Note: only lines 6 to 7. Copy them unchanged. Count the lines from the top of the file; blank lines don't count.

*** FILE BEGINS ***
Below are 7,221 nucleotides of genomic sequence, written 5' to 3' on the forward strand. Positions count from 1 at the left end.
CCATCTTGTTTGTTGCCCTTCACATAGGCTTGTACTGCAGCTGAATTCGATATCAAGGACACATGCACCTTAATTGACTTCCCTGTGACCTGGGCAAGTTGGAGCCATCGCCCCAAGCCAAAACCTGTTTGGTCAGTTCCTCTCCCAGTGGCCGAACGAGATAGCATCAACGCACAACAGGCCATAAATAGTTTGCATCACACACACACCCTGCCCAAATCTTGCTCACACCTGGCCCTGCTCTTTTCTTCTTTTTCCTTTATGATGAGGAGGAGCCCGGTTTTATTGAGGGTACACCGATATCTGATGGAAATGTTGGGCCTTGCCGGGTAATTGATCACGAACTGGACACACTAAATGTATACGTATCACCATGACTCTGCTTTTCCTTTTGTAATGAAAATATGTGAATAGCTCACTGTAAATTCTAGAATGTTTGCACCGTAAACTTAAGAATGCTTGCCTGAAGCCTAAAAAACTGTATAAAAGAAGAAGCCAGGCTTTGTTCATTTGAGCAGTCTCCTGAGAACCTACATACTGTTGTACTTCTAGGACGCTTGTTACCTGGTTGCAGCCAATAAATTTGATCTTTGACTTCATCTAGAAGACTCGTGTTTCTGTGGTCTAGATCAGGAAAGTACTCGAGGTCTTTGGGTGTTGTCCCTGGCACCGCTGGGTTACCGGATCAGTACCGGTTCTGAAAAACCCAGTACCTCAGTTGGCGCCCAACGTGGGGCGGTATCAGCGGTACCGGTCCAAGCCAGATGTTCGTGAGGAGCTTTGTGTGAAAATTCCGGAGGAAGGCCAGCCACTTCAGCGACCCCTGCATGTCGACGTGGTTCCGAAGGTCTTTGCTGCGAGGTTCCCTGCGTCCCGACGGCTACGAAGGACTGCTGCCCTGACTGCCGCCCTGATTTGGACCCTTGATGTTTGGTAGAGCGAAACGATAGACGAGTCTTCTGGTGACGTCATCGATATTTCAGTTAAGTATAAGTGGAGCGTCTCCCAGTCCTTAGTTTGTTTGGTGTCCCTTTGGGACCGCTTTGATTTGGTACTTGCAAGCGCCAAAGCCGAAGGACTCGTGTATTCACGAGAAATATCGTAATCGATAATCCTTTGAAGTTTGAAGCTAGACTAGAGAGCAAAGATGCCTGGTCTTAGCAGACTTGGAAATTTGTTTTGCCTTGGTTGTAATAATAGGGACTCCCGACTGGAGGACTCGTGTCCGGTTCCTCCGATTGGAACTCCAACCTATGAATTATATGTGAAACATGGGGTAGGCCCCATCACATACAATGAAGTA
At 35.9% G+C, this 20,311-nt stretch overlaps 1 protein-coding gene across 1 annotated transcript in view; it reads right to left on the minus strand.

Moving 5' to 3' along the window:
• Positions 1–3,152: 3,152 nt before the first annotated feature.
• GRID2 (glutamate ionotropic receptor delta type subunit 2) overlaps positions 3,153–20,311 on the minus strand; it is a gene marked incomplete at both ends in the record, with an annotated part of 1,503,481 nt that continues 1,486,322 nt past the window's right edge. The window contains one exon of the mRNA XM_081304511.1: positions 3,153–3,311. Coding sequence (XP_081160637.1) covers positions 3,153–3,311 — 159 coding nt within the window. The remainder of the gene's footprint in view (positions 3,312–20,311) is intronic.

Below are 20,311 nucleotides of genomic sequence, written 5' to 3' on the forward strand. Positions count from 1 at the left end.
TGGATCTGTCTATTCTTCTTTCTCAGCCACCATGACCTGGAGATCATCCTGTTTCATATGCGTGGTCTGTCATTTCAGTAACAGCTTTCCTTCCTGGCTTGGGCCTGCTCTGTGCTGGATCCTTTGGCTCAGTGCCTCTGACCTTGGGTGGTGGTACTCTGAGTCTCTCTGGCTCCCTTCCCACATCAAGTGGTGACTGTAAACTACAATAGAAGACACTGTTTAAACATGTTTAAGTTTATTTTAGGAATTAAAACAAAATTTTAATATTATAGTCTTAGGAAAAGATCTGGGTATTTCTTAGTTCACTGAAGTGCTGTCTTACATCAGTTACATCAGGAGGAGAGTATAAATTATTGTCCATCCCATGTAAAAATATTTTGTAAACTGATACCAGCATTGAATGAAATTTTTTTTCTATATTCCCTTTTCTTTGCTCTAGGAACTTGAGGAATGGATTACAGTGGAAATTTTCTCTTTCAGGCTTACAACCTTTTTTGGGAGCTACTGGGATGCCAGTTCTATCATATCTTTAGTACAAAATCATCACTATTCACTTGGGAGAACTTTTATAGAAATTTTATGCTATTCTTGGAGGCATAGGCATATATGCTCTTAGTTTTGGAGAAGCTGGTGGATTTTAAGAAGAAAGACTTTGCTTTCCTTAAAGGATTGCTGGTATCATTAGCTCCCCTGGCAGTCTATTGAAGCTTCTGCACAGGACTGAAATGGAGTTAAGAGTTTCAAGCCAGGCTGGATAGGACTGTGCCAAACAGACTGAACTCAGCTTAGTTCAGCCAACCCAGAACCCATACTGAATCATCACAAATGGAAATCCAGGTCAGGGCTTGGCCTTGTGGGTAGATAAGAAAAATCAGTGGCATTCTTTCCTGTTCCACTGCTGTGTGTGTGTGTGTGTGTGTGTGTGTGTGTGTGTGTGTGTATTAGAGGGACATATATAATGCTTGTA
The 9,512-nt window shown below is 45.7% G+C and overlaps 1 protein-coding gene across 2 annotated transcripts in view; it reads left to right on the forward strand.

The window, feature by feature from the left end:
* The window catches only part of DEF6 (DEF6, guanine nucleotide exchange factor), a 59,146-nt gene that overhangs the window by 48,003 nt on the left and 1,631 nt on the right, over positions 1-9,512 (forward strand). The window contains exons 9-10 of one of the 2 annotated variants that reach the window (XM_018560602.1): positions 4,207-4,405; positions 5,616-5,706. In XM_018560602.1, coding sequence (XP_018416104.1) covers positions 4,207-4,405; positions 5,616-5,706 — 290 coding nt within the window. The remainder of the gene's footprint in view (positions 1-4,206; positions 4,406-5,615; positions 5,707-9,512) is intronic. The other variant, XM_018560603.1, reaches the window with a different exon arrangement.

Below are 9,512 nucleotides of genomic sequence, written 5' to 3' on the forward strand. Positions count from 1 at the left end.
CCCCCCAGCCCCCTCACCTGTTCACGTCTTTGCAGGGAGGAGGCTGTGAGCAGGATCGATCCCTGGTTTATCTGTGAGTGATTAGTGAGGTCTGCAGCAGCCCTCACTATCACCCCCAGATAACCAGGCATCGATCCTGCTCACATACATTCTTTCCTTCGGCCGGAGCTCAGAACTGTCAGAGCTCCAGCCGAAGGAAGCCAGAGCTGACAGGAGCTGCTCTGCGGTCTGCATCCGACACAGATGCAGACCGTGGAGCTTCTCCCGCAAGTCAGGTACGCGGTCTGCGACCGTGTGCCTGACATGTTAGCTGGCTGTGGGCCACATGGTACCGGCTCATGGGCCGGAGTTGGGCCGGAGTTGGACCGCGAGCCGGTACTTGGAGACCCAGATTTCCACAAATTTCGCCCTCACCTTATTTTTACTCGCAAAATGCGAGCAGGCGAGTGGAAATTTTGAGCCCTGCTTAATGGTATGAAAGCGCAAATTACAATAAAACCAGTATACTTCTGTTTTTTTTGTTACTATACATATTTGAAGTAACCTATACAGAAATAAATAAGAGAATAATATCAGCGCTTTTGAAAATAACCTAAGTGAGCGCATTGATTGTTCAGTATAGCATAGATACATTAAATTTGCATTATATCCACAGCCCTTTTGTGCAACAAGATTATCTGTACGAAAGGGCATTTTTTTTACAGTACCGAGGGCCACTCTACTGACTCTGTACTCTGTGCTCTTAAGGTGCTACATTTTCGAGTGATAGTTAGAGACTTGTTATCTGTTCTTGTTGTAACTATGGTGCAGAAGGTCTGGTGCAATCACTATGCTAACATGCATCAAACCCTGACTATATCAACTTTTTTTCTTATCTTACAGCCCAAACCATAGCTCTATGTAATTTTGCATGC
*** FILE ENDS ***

• GRID2 (glutamate ionotropic receptor delta type subunit 2) overlaps positions 3,153–20,311 on the minus strand; it is a gene marked incomplete at both ends in the record, with an annotated part of 1,503,481 nt that continues 1,486,322 nt past the window's right edge. The window contains one exon of the mRNA XM_081304511.1: positions 3,153–3,311. Coding sequence (XP_081160637.1) covers positions 3,153–3,311 — 159 coding nt within the window. The remainder of the gene's footprint in view (positions 3,312–20,311) is intronic.

Below are 20,311 nucleotides of genomic sequence, written 5' to 3' on the forward strand. Positions count from 1 at the left end.